This morning, around 5AM Emily came into our room to say that the chickens were making a fearful row in the back garden.
Yesterday we got two new Chickens that we introduced to the hen house overnight. They often fight at first, until they have established their pecking order, but they have next to no sight in poor light, so it is very unusual for them to be active when it is still dark.
I confess I turned over and tried to sleep, while Michaela and Emily went to investigate.
They found the new pair of chickens still in the roosting box, but the two older ones out in the garden shouting their beaks off.
Then they saw a sleek shape move easily over the ground, up onto the wall where it trotted off along the lane. There is a streetlight on the lane, and so they had a good view of the animal against the light.
As far as they can see with research, it was a Pine Marten. The other options- Stoat, Polecat or Mink were all discounted by the intrepid pair as a result of being too small, too short of tail, too dark of face.
Now we have a bit of a dilemma. It is so exciting to have such a lovely wild and rare creature in the garden.
But we also know that they are perfectly capable of taking chickens. And we love our chickens.
For now, all we can do is shut them up at night (we have been letting them go to bed when they are ready and not shutting them in as we have never had any problems before.)
Chickens do not like snow much. They walk on tip toes and slip and slide around in good comedic style.
You just have to take photographs.
The snow is here.
It has been smothering the East of the country for the last few days, but the cold winds blowing in from the heart of Europe have found their way to the West.
It is lovely, but everything has stopped. We have a car full of rubbish for the tip that we can not move, and the snow shows no signs of stopping.
The chickens are a little freaked- this must be their first experience of snow.
I spent some time in my workshop clearing it out and blocking off some of the open side- what keeps the rain out is not as effective against drifting snow. And the chickens were keen to join me.
I did not have the heart to kick them back out into the snow.
It is still one of my favourite places to be…
A friends showed me this earlier.
And as husband to the keeper of the best fed chickens in chickendom, I appreciated the sentiments, and was astounded by the imagination and execution-
Here is how it was described in the Tatton Park programme-
“Horrifyingly beautiful, the installation suggests a new (or perhaps ancient) and menacing presence eminating from the cast iron oven. Coiling, pluming and creeping through the kitchen, the work feels weighty, meaty. The visitor at once is taken by the gorgeousness of the piece itself – the assemblage of ‘common’ feathers presented as something completely exotic – and the shame involved in discarding objects of beauty for a perfunctory dinner.”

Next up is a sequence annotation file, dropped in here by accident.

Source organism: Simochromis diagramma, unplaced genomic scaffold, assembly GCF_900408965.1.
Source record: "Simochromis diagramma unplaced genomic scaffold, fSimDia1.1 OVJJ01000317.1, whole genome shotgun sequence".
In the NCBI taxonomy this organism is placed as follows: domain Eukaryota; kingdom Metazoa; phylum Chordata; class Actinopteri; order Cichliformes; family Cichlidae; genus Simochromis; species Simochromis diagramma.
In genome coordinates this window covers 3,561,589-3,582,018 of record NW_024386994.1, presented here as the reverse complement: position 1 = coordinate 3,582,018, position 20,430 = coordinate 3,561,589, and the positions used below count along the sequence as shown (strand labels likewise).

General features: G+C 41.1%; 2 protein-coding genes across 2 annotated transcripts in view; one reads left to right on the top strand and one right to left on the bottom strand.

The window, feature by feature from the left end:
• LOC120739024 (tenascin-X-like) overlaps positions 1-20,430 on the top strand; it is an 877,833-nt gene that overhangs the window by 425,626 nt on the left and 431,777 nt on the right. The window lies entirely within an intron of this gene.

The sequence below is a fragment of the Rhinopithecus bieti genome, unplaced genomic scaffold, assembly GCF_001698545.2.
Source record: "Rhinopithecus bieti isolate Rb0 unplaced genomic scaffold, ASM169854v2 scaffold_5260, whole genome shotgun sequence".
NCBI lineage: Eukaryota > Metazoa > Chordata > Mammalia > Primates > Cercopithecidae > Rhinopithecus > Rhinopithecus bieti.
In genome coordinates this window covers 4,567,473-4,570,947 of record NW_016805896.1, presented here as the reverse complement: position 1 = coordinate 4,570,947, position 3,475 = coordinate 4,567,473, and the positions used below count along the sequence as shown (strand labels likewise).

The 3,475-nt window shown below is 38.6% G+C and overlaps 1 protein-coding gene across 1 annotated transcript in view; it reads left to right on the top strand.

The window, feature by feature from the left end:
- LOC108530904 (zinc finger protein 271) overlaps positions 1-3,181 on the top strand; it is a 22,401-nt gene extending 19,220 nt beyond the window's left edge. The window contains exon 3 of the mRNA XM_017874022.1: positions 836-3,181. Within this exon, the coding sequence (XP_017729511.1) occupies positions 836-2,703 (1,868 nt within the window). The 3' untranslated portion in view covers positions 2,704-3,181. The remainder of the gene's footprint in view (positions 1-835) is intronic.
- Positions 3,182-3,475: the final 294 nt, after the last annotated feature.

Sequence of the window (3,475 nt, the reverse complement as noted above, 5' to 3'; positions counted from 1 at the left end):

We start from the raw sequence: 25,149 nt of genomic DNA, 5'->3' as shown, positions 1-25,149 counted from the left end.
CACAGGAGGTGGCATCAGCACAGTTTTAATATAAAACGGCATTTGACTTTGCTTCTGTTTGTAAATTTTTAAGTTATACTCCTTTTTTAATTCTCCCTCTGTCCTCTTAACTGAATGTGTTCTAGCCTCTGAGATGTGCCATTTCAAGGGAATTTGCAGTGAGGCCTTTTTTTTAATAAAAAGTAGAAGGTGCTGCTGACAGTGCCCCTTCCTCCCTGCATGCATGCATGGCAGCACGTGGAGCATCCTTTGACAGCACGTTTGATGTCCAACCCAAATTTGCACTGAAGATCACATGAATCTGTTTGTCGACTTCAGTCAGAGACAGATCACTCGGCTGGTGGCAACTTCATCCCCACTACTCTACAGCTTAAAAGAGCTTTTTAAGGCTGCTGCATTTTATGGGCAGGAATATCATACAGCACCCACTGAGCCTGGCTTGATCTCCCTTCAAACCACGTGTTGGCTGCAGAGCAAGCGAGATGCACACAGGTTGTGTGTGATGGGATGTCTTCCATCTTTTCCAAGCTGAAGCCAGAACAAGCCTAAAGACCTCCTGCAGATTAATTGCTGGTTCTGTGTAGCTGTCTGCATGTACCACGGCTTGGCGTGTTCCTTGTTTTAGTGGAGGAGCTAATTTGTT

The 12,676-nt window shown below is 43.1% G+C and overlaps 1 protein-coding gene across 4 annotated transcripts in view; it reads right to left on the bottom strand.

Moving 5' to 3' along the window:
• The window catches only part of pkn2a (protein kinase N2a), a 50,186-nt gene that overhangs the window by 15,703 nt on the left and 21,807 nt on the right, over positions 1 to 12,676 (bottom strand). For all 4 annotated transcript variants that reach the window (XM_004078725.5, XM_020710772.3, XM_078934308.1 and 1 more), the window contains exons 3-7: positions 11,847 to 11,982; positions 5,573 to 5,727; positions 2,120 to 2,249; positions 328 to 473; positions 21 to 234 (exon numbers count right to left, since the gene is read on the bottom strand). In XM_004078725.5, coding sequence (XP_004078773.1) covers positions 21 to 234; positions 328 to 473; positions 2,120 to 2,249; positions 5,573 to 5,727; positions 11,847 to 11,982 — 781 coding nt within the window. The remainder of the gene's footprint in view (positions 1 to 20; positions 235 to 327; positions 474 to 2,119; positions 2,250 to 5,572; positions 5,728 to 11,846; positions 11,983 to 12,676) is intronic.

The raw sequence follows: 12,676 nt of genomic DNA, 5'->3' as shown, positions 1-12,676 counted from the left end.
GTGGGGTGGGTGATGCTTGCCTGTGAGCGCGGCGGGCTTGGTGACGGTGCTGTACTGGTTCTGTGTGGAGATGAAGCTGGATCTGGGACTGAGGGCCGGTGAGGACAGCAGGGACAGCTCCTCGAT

This fantastic piece is by artist Kate MccGwire and is made up of feathers of all the different birds that would have been cooked in this oven over the years.
They are coming to get you…
It has been said (much to Audrey’s disgust!) that to be a member of Aoradh you need to keep chickens…
Not sure what that says about us all- but 4 of us now have them, or are planning to.
Our birds have settled in now, after just a couple of weeks. They started out timid and traumatised, scared of their own shadows. Then over the next few days, they explored further and further out of their coop into the garden- going a few meters extra each day.
The kids have been so involved with them- running out each morning to check for eggs, picking them up to help them get used to being handled, and reporting on their activities hour by hour.
We are getting two eggs a day at the moment- we think that one of the chickens has not started laying. The eggs really are delicious- big, with dark yellow yolks.
And despite my rather unsentimental attitude towards animals, they are very endearing creatures. They do such odd things- Today one of them had a fight with a bumble bee, and yesterday, one had a peck at a friends bum as she liked to look of a zip on her trousers.
Some tips so far in case you are considering joining in the chicken owning craze-
- Preparation- get your garden chicken proof first- decide which areas you are happy for them to roam, and fence off as appropriate.
- So far ours have not done too much damage- although we lost a salad crop, and we have a regular chicken poo collection- if you are happy to take the risk, then focus on your boundaries.
- Putting them away in the coop at night is no trouble at all- they like going to bed at dusk, but try it in the middle of the day when they are mid peck, and it is a different ball game!
- A decent coop is worth the £60 that you spend on it- being so much easier to keep clean.
- Chickens (even battery ones) love to explore, and peck at interesting things- give them plenty to do.
- They are great fun- the very best kind of pets- ones that put food on your table!